Secondly, there was no degrading tag of a “Bottom” or a “Top” between Fighter and Tutor. The dynamics in bed were sometimes led by Fighter and sometimes by Tutor. They are a versatile switch-couple. They literally screamed to excise all nonsensical hetero-normative aspects from their relationship – they both had equal roles. There were no “husband and wife” concepts between the two. They are both men who love each other and want to be together. The two showed that gay relationships are just as normal as straight relationships. In this case, again that fact is just portrayed amazingly.

Thirdly, with most BL couples most of the time, it’s the “Top” who is always ready to be intimate, where the “Bottom” seems uninterested. The majority of the time, it seems that the “Bottom” is being forced and does not want to be intimate with his partner, which becomes a very uncomfortable scene to watch and is not realistic. IRL couples who are together would definitely want to be intimate with each other and be close.

Fighter and Tutor gave us the real deal. They are both attracted to each other. They both want each other equally, and it is shown to be normal, just normal. From the very first, they just couldn’t keep their hands off each other or, should I say, their mouths off each other. Again amazing. So real, so relatable.

And my god, the sexual tension between the two of them. You could feel that tension through the screen. So intense, so gripping. (well, ZAINTSEE fans know, it’s a common occurrence even IRL off-screen), but again, phenomenal.

The struggles of the LGBTQ community are represented and were talked about very openly and realistically. Tutor talked about his fears about how people or society would view his and Fighter’s relationship, but he was able to overcome it. Fighter himself being so closeted, but once he found Tutor, he wasn’t afraid to show himself anymore as what he is. Tutor’s sister, P’Tongta telling Tutor to follow his heart because love does not see age, gender, or status, love is love. Fighter’s father telling him to end things with Tutor because, according to him, love between gay men is not steady and Fighter replying “How do you know that heterosexual love is steady ’cause my mother left you for another man?” I almost gave him a standing ovation for this.

A very healthy, realistic depiction of the LGBTQ+ community. A lot of the credit goes to ZaintSee’s chemistry and their relationship with each other in real life. Plus, the Why RU cast and crew gave an open platform to both Saint and Zee, and that is how we ended up with many of the scenes being adlibbed with no script, which brought out the best from the actors, from the story, and the series. It is undoubtedly one of the best series I have watched, and the character couple of Fighter & Tutor will remain the standard of any couple anywhere; heterosexual or gay does not matter. The Fighter/Tutor way is the way to go.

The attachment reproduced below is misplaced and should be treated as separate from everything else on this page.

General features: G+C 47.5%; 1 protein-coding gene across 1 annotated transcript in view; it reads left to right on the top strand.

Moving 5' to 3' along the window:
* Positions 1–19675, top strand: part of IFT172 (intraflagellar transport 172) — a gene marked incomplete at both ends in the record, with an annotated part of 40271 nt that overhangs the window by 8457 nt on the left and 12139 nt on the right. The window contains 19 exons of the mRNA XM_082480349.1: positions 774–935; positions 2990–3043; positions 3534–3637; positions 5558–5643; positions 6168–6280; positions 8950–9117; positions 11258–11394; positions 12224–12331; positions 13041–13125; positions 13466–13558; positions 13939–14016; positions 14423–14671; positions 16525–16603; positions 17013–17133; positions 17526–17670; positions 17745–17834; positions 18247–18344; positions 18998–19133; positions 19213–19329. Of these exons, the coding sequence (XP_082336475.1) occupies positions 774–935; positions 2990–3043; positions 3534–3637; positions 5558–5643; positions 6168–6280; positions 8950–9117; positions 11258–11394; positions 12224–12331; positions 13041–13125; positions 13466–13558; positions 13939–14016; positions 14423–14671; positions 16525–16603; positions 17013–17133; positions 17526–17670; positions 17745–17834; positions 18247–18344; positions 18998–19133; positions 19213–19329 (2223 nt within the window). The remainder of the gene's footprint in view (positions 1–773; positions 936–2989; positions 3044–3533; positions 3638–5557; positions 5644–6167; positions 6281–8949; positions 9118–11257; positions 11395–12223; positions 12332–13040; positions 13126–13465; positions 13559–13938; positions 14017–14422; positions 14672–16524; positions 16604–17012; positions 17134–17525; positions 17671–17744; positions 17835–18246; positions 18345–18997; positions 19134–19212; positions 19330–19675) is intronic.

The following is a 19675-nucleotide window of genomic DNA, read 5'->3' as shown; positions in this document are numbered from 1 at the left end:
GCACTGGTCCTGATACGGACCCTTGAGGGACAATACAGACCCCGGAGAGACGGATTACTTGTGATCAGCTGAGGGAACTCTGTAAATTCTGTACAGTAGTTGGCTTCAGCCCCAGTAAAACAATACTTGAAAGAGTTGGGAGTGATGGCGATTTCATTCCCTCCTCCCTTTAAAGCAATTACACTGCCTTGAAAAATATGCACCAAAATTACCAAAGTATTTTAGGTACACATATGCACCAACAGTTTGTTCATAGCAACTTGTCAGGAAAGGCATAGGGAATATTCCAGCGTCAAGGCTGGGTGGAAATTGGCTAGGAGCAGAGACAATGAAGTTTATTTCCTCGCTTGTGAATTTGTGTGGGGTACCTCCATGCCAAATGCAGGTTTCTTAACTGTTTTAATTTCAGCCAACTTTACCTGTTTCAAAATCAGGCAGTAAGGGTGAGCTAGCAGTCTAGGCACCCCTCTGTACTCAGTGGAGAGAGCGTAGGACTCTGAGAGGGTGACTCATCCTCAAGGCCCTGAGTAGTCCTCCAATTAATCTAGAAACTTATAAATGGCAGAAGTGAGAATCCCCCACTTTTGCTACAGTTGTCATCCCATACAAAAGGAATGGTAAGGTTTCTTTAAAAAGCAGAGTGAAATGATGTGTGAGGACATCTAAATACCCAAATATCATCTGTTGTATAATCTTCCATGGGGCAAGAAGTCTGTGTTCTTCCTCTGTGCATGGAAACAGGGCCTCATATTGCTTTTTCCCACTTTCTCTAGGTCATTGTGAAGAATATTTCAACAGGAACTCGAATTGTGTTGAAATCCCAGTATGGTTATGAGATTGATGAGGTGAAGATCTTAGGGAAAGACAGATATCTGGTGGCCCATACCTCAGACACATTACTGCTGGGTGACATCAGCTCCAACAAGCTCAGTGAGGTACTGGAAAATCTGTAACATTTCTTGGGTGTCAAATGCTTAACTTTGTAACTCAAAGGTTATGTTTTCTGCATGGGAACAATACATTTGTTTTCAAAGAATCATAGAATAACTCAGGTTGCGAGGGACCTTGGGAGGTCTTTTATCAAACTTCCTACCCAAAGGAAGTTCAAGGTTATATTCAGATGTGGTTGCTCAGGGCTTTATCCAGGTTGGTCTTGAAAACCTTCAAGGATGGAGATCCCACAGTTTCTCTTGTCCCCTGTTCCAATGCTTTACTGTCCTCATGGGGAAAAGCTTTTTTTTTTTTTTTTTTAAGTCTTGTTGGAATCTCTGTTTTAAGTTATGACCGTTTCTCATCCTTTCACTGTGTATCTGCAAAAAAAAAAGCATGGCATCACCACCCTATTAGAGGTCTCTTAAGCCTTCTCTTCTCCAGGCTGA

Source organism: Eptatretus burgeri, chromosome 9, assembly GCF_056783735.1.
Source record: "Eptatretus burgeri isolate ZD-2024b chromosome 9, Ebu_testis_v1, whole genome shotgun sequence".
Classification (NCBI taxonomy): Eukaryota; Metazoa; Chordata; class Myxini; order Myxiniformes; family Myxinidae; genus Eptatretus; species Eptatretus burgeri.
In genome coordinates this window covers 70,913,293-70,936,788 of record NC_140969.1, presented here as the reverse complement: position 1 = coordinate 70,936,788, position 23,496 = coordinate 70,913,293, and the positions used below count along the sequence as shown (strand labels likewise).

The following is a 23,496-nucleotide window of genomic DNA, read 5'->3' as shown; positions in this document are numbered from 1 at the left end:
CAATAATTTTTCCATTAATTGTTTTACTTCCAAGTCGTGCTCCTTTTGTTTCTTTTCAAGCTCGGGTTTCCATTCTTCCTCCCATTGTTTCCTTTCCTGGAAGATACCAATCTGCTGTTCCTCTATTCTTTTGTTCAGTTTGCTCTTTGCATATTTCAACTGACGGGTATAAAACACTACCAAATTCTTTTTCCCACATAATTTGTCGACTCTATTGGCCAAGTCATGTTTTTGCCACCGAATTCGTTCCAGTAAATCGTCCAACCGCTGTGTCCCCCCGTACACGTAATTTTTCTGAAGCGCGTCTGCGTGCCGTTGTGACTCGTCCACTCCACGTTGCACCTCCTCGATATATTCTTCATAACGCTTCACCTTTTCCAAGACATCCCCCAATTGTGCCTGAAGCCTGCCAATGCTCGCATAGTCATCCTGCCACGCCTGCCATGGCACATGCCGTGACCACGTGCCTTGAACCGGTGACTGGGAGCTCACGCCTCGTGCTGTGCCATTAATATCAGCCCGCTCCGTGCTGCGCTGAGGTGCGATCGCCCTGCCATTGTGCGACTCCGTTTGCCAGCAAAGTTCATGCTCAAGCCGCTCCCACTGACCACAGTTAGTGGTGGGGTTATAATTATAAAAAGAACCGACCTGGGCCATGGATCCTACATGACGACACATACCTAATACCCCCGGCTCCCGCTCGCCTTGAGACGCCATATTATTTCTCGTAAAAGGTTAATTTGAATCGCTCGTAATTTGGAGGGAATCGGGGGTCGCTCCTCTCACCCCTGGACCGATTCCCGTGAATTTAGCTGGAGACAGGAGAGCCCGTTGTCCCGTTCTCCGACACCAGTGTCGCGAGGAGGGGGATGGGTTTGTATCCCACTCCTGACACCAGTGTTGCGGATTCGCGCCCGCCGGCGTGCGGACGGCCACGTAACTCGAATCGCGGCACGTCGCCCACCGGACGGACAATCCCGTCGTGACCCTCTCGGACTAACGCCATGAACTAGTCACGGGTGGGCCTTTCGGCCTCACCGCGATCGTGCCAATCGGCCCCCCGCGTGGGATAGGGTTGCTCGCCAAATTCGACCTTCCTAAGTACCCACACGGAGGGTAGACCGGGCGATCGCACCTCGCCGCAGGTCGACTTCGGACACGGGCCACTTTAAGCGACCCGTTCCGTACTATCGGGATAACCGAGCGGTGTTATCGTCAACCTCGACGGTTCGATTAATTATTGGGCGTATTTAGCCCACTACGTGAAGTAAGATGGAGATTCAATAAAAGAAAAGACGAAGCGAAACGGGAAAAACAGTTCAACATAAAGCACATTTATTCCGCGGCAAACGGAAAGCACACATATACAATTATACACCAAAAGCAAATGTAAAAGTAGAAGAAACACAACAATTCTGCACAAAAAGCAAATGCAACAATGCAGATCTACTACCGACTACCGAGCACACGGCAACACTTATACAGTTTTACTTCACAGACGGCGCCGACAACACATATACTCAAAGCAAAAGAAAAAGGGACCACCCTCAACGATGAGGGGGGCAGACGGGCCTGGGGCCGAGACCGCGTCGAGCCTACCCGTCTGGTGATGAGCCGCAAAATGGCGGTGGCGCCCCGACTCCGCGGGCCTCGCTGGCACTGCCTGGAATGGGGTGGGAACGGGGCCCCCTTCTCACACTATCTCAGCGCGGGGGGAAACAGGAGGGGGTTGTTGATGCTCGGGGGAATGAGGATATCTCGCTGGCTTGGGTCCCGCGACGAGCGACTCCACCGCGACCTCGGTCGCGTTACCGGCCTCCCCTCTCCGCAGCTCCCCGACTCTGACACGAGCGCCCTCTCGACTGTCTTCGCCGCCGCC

Join the discussion One Comment

  • farangjaideemaak says:

    I’ve been following these BL series enthusiastically since they began with ‘Hormones’ in 2013 and ‘Love Sick’ in 2014, and I’m an assiduous reader of the comments under YouTube clips. I should also say that, while I am not Thai, I lived in Thailand for many years and speak Thai fluently.
    I applaud Ritika for writing this article. I agree completely with her (I’m assuming she is female) that consent is an important issue. I’m worried about the prevalence of rapes in BL plots, as the viewers of BL series are mostly young and form their attitudes from media more than from their parents and religious leaders. I feel the same about suicide, which is treated way too glibly in these series, encouraging the attitude that suicide is sometimes an acceptable option.
    In my experience, Thailand’s gay community doesn’t really use hetero-normative words like ‘wifey’ and ‘hubby’. The reality is that gay men develop their gaydar to the point that they can form a pretty accurate idea of what kind of sexual interaction they can expect from any stranger they happen to meet. My point is that I think the emphasis on top/bottom categories comes from female consumers rather than male.
    There are further points to be made about the fact that most BL series are populated by urban guys, often Sino-Thais, who are very white skinned and affluent. Most Thais, of course, live in towns and rural villages and have an entirely different way of thinking about sex. Also, I note that when one of the partners in a BL series is a generation older than the other, there is a negative reaction from the viewers, however happy and consensual the relationship. These intergenerational relationships are considered acceptable in Thailand, as long as both partners are happy.